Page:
Despite its exhaustively polished veneer, Downton Abbey was always a soap opera. Julian Fellowes's historical drama about a family of aristocrats and their many servants could never resist a good shocker, and it deployed plenty of them over the course of six seasons. The valet was suspected of murder (twice). One of the Crawley sisters got knocked up by her older married boyfriend, who promptly went missing. And another sister’s first sexual encounter ended in death. Considering all this, it should come as no surprise that fans have developed similarly wacky theories about the show. These fan theories include secret parentage, undercover spies, and, of course, poison.

Brush up on the best of them before the Downton Abbey movie hits theaters—just in case the whole miscarriage curse comes up.

1. Mr. Carson is Lady Mary’s father.

This theory all comes down to eyes. As you may recall from science class, certain genes are dominant and others are recessive. This is perhaps most easily understood through eye color, where brown eye color, a dominant gene, is expressed as BB and blue eye color, a recessive gene, is expressed as bb. A parent with brown eyes might carry the recessive blue eye gene (i.e. Bb), but if you plot out genetic probabilities on a basic Punnett square, two blue-eyed parents with double bbs have seemingly no shot at producing a Bb baby. Now, what does any of this have to do with Downton Abbey? Both Lord and Lady Grantham have blue eyes, but their eldest daughter, Mary, has brown eyes. This has led some fans to speculate that Lady Mary is actually the daughter of Carson, the family’s beloved butler who has always acted as as sort of second father to Mary. As debunkers have noted, two blue-eyed people can have a brown-eyed child, because recessive genes aren’t that simple. But isn’t it wild to think of Carson and Cora having an affair?

2. Thomas Barrow poisoned Kemal Pamuk.

One of the soapiest subplots of Downton Abbey's first season involved “poor Mr. Pamuk,” the dashing Turkish diplomat who makes a fateful visit to the Abbey. After enjoying a day of fox hunting and an evening of sparkling conversation, Kemal Pamuk drops dead ... right in Lady Mary’s bed. The cause, it is later revealed, was a heart attack, but many viewers suspected something more sinister. Earlier in the episode, the Crawleys’ closeted footman, Thomas Barrow, made a pass at Pamuk, which the diplomat rejected quite forcefully—so much so that he threatened to get Thomas fired. That placed the footman in a tricky situation, but it was nothing a little poison couldn't fix, and that’s exactly why some fans believe Thomas slipped something into Mr. Pamuk’s dinner.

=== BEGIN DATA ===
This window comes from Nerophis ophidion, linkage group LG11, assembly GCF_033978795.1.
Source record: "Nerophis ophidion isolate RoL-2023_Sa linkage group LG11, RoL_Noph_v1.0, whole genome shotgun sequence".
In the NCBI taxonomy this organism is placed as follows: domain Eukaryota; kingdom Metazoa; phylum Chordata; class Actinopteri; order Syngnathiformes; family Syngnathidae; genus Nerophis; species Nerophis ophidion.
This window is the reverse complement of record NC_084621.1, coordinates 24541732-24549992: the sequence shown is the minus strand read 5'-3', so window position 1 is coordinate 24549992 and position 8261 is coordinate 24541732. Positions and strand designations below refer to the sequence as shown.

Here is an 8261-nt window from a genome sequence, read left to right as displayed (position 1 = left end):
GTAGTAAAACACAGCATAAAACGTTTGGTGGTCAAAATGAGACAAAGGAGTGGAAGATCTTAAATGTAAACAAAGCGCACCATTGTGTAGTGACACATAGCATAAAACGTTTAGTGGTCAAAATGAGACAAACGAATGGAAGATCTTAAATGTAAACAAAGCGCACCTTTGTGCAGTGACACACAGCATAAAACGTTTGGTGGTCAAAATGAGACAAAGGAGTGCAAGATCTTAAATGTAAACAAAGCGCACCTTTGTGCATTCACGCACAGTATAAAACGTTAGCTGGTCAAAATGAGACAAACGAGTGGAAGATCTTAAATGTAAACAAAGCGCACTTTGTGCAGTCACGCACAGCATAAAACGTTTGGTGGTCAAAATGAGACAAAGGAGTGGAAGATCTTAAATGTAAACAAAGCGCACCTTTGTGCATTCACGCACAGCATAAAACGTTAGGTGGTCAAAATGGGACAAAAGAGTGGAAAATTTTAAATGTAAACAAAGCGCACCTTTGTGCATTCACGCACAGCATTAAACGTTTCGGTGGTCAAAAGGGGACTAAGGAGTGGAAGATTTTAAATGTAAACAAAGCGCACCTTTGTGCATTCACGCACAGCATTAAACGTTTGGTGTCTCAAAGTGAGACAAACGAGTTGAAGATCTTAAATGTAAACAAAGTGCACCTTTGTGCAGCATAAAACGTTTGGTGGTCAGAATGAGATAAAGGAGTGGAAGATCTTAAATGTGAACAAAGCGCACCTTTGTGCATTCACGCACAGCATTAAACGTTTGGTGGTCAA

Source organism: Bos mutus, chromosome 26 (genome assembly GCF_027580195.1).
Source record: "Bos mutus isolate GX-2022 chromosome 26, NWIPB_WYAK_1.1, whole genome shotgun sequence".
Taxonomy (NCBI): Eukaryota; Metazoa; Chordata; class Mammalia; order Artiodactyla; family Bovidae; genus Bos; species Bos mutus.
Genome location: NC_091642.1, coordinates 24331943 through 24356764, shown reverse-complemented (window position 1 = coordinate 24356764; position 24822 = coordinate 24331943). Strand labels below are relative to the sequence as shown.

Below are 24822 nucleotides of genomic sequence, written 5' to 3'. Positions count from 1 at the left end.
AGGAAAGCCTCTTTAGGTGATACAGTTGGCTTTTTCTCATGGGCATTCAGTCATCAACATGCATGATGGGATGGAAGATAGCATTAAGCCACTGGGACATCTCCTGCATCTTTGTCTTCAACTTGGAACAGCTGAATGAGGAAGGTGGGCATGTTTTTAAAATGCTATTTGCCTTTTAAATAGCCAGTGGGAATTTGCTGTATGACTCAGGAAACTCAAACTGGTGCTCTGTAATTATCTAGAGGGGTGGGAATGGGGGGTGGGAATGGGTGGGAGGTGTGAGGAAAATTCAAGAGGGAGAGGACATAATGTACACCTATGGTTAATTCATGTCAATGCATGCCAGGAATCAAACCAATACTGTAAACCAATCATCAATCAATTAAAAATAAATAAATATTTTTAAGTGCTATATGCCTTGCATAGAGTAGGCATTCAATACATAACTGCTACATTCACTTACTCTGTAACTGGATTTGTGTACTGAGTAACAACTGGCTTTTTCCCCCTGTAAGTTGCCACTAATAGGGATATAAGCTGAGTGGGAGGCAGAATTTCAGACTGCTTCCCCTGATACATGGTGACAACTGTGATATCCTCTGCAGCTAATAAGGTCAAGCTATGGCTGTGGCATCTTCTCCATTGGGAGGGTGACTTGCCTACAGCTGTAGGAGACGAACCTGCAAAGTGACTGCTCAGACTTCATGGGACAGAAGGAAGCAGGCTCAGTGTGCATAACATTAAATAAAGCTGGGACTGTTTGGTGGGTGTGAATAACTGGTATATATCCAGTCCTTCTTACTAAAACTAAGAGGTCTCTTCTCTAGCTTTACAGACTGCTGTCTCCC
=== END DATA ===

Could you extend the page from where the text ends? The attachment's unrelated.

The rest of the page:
3. Lady Grantham’s miscarriage started a curse.

In the Season 1 finale, tragedy strikes. The newly pregnant Lady Grantham slips on a bar of soap, falling onto the bathroom tiles and inducing a miscarriage. It’s a sad moment, but it’s also, Reddit claims, the source of the house’s future misfortune. According to this theory, the miscarriage kicks off a curse of deadly pregnancies: Lady Sybil dies in childbirth; Matthew Crawley dies in a car accident soon after the birth of his son; and when the maid Ethel Parks becomes pregnant with Major Bryant’s child, he dies, too.

4. Mr. Bates is actually a bad guy.

Brendan Coyle and Joanne Froggatt in Downton Abbey (2019).
Brendan Coyle and Joanne Froggatt in Downton Abbey (2019).
Focus Features

Downton Abbey invests a lot of time and effort in convincing us that John Bates, Lord Grantham's trusty, is a great guy—despite his checkered past and multiple murder allegations. But what if everyone’s assumptions about Bates are exactly right? Some Redditors believe Bates is just a remorseless serial killer, pointing to his intense hatred of his first wife and “creepy vibes” as evidence. Anna had better watch out.

5. Michael Gregson is a spy.